You like the idea of as many people as possible being able to access, use and cite your work. This means getting your ideas out there quickly, so Open Access publishing is the model for you. Visibility is what it’s all about: for your ideas, as well as your career.
The offer from a publisher is on the table, your pen is poised to sign. What should you have considered?
- When you’ve created a research output, the copyright is yours. You can sign it away, or retain it: so negotiate. If need be, provide an author addendum for inclusion in the contract to spell out your sharing rights.
- Ask the publisher to provide you with information about the terms in the contract. How will this deal impact on your university or funding body’s requirement to deposit your work in the university’s open access repository?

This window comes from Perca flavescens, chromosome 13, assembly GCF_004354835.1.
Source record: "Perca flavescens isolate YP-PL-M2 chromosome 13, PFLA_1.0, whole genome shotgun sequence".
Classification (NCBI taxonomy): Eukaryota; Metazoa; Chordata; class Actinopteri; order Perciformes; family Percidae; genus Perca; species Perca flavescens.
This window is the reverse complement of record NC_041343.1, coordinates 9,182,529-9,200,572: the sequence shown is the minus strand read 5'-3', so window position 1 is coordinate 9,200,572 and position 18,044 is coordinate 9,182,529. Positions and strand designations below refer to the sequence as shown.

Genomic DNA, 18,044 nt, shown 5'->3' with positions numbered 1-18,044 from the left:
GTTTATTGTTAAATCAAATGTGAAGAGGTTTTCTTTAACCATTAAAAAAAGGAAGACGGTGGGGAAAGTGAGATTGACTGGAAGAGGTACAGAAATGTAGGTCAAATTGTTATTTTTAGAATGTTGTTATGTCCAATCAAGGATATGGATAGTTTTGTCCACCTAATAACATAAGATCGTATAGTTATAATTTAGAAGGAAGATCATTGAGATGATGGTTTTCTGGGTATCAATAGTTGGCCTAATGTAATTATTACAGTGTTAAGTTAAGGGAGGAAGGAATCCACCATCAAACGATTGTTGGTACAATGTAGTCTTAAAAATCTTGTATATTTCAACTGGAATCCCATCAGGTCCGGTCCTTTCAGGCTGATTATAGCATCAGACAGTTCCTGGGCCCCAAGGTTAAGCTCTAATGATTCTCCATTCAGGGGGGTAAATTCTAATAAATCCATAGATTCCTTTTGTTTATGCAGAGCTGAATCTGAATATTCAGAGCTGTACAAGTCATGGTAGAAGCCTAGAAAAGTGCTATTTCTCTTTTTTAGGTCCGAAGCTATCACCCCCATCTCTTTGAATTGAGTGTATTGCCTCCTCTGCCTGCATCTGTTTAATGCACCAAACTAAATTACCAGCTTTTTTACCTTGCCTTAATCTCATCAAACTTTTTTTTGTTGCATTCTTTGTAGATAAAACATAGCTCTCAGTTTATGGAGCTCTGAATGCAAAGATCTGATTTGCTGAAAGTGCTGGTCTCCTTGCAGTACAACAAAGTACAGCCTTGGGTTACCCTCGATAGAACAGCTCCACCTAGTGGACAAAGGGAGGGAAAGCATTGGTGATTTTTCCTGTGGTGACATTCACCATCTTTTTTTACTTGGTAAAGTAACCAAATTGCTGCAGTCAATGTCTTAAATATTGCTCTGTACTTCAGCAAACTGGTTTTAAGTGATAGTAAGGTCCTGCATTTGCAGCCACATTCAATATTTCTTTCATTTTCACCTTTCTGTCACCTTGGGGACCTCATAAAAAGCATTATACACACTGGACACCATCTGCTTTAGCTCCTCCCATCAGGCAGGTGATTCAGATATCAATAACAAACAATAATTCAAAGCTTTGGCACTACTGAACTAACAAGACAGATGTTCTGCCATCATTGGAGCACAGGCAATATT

- Understand the difference between the industry terms of ‘Green OA’ and ‘Gold OA.’ The former allows you to deposit a manuscript of your work in your university’s repository so anyone who looks can read it. The term ‘Gold OA’ refers to a model where the publisher of the scholarly journal provides full open access to the contents, so nothing is locked away behind paywalls.
4. Check the Directory of Open Access Journals if you’d like more information on a prospective title. DOAG provides a sound source of international information about quality, peer reviewed journals.
If you want to share your creative work and let others use it consider a Creative Commons licence. Find out more here.
This short video explains the importance of retaining rights on your work.
And, if you still have sweaty palms about signing, contact the library for copyright and publishing advice. Your Research Librarian can point you in the right direction for this.
If you’re really hungry for more research on this topic, check out this recently published articled titled “The academic, economic and societal impacts of Open Access: an evidence-based review.”